Police Supt. Robert Domingo is no stranger to media workers packing the premises of Manila’s police station 1 in Raxabago Street, Tondo.
He previously held press conferences at his office, especially to those of the night beat, baring his team’s latest bust or capture.
The group of reporters and shooters that swarmed his station at dusk of April 27 would have been no different.
This time, though, things were not going the station chief’s way.
“Huwag na tayo magpalusot, pare. Halata naman. Tahimik na lang sana tayo, nagka-ganito pa.”
Atty. Gilbert Boisner, the white-haired, bespectacled director of the Commission on Human Rights’ investigations office was chiding Domingo. While both were nearly the same height, Boisner chose to sit. They were holed up near the door at a corner of the drug enforcement unit’s office at the back of the station. There was hardly room to move.
Their point of contention was at the opposite corner of that office, between them and a mass of people way more than the office can comfortably hold, and hidden behind a wooden bookshelf.
Boisner and other lawyers of the CHR had just discovered a makeshift jail cell behind that bookshelf. In it, at least 10 men and women spent no less than 24 hours in relative darkness beside trash and, they said, their own wastes.
Domingo was trying to explain that the people found jailed in the cell had yet to be booked. Boisner would have none of it. To him, there was no excuse for what they found. Things could be different if the police just admitted it, he said.
But before the CHR attorneys pulled back the heavy bookshelf to reveal the inside of that dank room, Domingo was denying to them there was anyone locked up inside any hidden room.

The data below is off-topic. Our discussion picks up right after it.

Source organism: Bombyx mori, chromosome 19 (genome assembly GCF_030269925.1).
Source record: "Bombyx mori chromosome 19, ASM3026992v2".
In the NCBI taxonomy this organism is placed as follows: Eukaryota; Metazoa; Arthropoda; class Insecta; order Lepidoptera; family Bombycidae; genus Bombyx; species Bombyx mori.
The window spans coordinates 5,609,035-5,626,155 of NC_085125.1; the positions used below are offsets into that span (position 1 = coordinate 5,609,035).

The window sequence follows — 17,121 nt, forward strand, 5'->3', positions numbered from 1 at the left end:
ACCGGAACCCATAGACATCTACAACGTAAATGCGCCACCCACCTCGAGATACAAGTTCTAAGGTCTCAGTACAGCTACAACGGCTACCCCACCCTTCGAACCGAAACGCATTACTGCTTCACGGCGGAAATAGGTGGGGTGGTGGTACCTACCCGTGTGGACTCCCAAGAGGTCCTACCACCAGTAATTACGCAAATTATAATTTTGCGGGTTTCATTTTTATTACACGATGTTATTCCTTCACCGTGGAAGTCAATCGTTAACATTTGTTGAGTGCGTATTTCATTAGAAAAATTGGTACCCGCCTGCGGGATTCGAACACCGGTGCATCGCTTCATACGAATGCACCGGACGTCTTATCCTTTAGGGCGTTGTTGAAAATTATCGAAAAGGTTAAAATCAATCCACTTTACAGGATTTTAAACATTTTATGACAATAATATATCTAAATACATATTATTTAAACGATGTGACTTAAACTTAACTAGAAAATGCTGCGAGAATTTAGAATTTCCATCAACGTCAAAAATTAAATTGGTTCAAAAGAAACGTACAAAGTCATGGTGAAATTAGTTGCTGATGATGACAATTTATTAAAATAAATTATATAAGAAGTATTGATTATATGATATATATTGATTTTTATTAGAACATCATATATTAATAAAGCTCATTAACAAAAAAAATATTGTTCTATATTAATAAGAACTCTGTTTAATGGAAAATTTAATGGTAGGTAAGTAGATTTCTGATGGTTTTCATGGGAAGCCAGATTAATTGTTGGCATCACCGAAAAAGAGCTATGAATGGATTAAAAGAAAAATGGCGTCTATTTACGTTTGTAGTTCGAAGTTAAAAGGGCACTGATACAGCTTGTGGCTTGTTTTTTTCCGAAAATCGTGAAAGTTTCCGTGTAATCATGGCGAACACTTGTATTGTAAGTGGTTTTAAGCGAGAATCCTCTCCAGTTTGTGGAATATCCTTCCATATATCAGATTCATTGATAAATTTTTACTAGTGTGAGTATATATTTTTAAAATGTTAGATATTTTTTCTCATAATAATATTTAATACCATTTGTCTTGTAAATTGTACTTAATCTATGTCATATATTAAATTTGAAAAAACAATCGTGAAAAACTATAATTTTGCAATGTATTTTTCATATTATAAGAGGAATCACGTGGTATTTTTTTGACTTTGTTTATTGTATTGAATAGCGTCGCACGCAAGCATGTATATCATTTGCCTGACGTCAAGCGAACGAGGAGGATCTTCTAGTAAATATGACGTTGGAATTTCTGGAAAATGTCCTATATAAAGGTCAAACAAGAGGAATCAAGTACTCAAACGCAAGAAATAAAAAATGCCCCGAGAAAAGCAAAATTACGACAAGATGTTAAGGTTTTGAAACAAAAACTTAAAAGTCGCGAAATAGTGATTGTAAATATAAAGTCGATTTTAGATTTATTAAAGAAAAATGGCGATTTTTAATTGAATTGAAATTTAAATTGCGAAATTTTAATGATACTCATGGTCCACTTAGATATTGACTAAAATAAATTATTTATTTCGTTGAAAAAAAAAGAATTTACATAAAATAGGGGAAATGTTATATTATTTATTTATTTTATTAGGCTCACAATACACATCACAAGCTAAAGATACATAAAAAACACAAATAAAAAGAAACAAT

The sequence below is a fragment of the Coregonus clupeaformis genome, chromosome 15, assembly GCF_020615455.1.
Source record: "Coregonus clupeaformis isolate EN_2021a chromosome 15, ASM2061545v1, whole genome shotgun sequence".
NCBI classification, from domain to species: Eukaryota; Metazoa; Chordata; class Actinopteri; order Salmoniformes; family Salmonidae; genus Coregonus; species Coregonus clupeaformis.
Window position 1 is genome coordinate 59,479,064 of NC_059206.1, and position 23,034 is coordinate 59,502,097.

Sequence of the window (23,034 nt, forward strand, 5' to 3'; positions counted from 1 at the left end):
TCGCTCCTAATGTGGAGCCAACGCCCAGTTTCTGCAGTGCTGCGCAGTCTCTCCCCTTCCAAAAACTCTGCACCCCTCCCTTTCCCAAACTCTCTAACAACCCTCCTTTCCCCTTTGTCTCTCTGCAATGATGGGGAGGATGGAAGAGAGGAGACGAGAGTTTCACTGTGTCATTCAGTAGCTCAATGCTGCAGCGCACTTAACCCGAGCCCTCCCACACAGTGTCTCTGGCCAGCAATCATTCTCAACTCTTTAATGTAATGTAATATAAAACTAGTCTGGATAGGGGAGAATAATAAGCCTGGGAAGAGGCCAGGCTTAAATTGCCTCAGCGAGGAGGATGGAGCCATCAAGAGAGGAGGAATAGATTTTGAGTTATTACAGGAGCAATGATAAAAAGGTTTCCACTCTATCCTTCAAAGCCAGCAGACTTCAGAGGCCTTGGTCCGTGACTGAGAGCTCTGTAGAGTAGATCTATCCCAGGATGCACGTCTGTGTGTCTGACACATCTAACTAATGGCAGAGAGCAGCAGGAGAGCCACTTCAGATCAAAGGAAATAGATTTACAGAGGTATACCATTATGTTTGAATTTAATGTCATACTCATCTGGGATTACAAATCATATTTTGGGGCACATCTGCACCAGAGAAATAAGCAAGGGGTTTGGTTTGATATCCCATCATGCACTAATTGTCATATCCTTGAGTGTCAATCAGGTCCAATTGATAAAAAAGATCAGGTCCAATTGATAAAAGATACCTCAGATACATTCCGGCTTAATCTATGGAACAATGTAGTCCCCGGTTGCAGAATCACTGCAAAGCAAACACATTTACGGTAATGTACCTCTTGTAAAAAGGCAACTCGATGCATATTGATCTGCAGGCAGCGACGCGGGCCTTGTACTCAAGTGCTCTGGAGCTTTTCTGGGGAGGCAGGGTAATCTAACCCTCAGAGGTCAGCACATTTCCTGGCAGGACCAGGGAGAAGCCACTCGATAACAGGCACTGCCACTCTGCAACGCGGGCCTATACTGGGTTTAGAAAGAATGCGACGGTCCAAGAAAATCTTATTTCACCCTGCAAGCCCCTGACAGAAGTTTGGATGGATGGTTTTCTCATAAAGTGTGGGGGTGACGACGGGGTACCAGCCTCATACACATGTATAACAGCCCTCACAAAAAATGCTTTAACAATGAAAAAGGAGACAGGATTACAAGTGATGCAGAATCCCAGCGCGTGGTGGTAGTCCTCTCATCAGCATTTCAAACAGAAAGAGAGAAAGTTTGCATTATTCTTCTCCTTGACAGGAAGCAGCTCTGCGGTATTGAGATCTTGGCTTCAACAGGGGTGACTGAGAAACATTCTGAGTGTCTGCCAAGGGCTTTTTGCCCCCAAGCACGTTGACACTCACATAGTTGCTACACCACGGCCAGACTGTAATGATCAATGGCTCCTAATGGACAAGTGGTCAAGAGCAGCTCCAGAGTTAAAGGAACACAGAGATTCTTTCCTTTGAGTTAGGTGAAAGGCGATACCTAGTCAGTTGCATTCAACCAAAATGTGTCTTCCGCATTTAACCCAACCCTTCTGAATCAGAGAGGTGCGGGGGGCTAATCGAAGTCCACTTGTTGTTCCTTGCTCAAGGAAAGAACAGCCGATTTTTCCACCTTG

And then Boisner heard a knock. He approached the wall and shouted: “Ilan kayo (How many are you)?”
“Marami (Many)!” voices shouted back.
“Huwag kayo matakot, human rights kami (Don’t be afraid, we’re with human rights)!” his colleague Atty. Brenda Canapi said.
Domingo only looked on as Boisner tried to find a way to open the shelf.
Boisner and his companions came to the station with tips from people who said they had been inside. Some of the journalists invited to join the surprise inspection had little idea what they would find.
Jail visits are part of the CHR’s mandate, but this find shocked them. Boisner kept exclaiming “Wooh!” when we asked him to describe what he saw.
In the hour that followed, the DEU office was abuzz with questions and answers.
An old lady broke down as she recounted to reporters how she could not stomach the beatings she said the police gave her cellmates.
One person admitted to using drugs which was why he was arrested, while a couple said they were innocent of it.
The woman told me they were piled up inside the cell. The man said he was beaten and told to pay up to go free. He had no money. He begged for him and his partner to be released, since no one would be around to watch their children.
“Natatakot kami baka torture-in kami kapag iniwan niyo kami (We’re afraid we might be tortured if you leave us),” he said.
The stink and (lack of) space in the cramped cell was one thing. Manila’s jails all had the same.
What appalled the CHR was the stories of abuse they heard. On two corners of the office were posted copies of the Miranda rights, a statement read to people police arrested to inform them of their rights. The detainees may not have known or heard those rights.
What continued to bother the CHR was why the cell had to be hidden behind a bookshelf. (The police said it was to prevent the arrested from escaping.)
Through it all, Domingo visibly restrained himself. He left the room amid the ruckus.
Some of his men who remained inside, however, lost their composure when they saw some of the attorneys lead the discovered detainees to the door.
Two were hauled back inside. The lawyers and the police officers raised voices at each other, until the investigator in charge of the booking procedure shouted.
These were legitimate arrests, the police said. What or who gave them the right to go free? How could they even proceed with logging the arrests if there was no room inside the office?
The media were asked to leave. The CHR officers later went home.
Domingo was usually open, even genial, to the media. When we saw him leave the DEU office and approached him for a comment, he tried to avoid our pack: